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CacheFlow misses estimates, restructures

The maker of Internet caching appliances misses earnings estimates, slashed jobs, and says its CFO is leaving.

    Internet caching appliance maker CacheFlow on Tuesday announced that it managed to hit lowered revenue estimates in its third quarter, but missed earnings estimates.

    The company also cut 10 percent to 15 percent of its workforce as part of a restructuring intended to bring operating expenses in line with anticipated lower revenue. The restructuring will result in a one-time charge in the range of $2 million to $3 million in the fourth quarter of 2001.

    In addition, Chief Financial Officer Michael Johnson is stepping down as soon as a successor is appointed. The company also painted a bleak outlook for its fiscal fourth quarter.

    Shares of the company closed off $1.19 to $14 Monday. The stock has taken a tumble since the company already warned Feb. 1 that its third-quarter revenue and net loss would miss estimates. CacheFlow makes caching appliances used to optimize Internet performance.

    In its Feb. 1 profit warning, CacheFlow didn't give a loss projection, but analysts cut estimates sharply. First Call's revised estimate had been for a loss of 44 cents a share, much steeper than its initial loss estimate of 9 cents a share.

    CacheFlow lreported a third quarter loss, excluding stock compensation expense, amortization of goodwill and acquired in-process technology related to the acquisition of Entera, was $18.3 million, or 49 cents a share. That's also wider than ITS loss in the third quarter of fiscal 2000, which was $7.2 million, or 24 cents a share.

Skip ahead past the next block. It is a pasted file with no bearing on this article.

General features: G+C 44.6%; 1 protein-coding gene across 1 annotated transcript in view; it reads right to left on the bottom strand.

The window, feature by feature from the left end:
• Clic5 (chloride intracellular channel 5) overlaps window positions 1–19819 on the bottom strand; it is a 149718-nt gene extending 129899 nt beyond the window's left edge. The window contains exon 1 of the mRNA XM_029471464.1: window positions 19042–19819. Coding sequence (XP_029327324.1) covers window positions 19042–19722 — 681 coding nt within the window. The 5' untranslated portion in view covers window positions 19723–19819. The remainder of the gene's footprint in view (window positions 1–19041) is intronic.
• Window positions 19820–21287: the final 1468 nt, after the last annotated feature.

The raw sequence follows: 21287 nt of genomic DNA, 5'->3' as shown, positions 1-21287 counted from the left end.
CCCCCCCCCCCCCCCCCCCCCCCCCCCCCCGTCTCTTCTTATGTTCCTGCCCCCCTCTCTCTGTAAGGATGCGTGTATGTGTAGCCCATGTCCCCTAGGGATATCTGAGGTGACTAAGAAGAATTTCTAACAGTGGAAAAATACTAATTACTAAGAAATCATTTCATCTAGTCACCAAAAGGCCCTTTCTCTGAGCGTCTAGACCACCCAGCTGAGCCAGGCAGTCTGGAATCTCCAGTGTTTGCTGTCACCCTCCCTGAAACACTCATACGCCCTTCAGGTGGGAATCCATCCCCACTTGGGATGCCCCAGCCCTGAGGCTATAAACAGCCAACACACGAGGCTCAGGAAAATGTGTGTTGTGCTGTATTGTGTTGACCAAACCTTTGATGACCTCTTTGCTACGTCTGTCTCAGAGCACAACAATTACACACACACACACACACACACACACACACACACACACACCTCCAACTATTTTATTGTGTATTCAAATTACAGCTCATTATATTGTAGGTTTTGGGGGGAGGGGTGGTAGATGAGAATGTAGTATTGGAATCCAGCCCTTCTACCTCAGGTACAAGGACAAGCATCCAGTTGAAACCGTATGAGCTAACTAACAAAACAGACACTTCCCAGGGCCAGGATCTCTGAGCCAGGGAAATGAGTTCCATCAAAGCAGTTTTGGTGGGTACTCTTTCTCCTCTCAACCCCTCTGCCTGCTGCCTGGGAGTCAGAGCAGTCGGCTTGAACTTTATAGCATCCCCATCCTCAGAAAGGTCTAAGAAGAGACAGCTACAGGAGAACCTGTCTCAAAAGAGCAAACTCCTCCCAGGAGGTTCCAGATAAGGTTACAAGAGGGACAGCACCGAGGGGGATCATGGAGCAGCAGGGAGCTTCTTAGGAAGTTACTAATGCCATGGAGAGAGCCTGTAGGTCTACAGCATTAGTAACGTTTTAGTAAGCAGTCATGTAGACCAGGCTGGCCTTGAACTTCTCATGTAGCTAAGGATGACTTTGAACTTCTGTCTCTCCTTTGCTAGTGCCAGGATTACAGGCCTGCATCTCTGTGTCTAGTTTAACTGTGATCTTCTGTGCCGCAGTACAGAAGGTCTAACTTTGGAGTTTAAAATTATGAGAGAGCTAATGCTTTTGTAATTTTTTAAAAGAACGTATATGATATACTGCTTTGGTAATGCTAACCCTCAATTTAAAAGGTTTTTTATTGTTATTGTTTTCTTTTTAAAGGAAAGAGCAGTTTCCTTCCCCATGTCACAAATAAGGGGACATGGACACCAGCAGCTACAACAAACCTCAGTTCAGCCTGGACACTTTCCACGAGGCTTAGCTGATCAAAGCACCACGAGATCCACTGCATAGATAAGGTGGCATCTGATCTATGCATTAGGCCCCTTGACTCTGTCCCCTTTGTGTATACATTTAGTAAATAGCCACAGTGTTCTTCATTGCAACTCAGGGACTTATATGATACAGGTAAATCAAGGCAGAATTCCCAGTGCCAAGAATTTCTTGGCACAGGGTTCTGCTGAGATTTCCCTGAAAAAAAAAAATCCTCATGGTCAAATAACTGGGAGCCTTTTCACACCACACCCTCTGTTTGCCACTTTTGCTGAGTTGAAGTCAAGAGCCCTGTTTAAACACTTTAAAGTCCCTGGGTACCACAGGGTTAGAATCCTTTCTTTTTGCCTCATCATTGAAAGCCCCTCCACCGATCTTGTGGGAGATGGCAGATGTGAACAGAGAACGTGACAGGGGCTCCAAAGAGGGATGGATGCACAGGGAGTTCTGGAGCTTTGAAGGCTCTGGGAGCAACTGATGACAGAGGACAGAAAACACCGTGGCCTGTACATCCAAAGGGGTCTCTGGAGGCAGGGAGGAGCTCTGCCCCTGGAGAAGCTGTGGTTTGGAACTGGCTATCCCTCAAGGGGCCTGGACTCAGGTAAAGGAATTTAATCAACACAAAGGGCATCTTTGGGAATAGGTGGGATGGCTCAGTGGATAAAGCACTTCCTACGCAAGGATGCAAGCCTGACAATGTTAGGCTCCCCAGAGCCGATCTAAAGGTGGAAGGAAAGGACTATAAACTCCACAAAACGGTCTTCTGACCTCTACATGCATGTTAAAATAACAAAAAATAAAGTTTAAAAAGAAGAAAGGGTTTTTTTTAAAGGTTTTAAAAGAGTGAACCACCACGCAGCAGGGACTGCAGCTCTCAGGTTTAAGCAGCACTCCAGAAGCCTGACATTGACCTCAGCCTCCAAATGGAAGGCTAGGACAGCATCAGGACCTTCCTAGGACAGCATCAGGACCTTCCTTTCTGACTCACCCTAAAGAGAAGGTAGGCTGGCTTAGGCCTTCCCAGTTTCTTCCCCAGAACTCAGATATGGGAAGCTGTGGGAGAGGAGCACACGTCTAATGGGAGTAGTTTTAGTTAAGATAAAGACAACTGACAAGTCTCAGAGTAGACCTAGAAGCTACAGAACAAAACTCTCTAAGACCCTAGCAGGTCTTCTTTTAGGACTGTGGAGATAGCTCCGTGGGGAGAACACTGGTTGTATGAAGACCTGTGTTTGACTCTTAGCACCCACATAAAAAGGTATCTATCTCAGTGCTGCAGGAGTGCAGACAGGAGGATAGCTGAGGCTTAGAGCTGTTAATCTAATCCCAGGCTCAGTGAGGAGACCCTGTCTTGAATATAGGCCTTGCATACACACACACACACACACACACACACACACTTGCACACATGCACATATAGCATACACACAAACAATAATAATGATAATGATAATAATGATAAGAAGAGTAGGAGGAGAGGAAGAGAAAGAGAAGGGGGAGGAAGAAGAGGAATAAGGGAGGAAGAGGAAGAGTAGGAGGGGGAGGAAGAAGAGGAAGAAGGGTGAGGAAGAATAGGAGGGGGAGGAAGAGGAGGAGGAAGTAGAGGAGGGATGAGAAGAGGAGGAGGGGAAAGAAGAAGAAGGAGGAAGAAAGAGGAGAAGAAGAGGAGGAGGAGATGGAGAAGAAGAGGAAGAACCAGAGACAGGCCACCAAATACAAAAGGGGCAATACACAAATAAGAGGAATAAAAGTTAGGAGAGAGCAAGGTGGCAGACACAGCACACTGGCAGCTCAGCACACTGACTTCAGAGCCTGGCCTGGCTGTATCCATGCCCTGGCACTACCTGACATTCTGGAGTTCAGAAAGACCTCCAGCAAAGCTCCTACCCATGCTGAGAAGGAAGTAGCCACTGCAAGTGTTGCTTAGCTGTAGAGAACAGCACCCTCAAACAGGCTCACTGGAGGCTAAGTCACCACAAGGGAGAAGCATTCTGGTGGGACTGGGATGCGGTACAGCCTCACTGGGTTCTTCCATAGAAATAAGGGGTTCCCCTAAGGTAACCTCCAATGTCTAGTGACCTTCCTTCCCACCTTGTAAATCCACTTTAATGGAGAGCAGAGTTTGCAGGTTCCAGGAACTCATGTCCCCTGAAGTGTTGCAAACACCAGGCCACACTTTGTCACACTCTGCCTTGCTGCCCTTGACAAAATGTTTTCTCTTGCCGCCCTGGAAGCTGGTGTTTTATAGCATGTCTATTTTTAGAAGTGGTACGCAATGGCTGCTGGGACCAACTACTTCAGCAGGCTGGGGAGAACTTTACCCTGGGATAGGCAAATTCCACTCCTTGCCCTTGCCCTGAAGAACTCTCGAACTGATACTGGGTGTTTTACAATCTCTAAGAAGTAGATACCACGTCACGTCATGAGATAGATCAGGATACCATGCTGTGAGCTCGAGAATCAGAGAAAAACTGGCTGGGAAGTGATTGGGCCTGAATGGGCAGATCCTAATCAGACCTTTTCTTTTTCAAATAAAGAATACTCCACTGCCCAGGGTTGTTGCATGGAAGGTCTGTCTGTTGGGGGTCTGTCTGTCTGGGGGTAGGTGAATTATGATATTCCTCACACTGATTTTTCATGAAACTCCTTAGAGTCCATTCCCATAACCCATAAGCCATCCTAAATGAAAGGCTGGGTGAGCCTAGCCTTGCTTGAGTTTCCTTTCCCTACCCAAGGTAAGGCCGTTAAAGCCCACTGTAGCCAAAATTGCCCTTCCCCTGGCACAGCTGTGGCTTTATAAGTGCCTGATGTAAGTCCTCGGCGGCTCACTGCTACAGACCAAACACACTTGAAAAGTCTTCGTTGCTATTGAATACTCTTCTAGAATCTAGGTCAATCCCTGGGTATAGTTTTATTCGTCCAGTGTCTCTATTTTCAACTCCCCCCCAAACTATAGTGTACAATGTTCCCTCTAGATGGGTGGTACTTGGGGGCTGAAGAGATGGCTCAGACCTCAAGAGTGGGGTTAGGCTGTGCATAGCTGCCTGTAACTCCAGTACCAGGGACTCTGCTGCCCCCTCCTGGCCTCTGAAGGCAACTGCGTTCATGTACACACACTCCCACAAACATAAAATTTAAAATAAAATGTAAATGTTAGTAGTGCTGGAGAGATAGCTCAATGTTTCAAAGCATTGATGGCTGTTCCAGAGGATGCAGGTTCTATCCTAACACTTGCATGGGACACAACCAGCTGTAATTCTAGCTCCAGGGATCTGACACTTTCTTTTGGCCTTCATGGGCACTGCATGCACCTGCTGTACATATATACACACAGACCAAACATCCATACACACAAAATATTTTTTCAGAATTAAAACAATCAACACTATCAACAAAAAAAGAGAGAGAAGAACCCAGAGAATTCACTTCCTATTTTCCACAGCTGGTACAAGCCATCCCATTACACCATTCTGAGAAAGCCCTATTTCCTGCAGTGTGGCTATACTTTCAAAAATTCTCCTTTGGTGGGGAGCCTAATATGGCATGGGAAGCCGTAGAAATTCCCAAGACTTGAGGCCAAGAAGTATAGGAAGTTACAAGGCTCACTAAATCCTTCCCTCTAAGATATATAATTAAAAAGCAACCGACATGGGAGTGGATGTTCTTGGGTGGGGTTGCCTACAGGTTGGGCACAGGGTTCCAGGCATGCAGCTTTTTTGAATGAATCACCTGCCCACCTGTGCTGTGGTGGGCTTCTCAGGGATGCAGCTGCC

Including stock compensation expense, amortization of goodwill and acquired in-process technology, net loss for the third quarter of fiscal 2001 was $119.2 million, or a whopping pro forma net loss of $3.19 per share.

    Net sales for the third quarter of fiscal 2001 were $21.2 million, in line with the company's lowered estimate of $20 million to $21 million, but less than half of what analysts had been originally expecting, according to First Call's consensus estimate of $43.1 million. Sales were also down 35 percent from $32.5 million in the second quarter of fiscal 2001.

    The company blamed sequential decline in revenue on macro-economic conditions and customer delays in spending. It also said the market for caching software is increasingly competitive and is evolving to longer sales cycles. A warning from competitor Inktomi had signaled tough times for the industry back in January.

    Expectations for the fourth quarter were also dismal; revenue is expected to be flat sequentially, gross margin is expected to remain constant, and pro forma net loss, excluding non-operating charges, is expected to be in the range of $14 million to $16 million.

    For fiscal 2002, the company said that it believes "conservative guidance is appropriate near-term," and plans to issue guidance on a quarter-to-quarter basis until market visibility improves.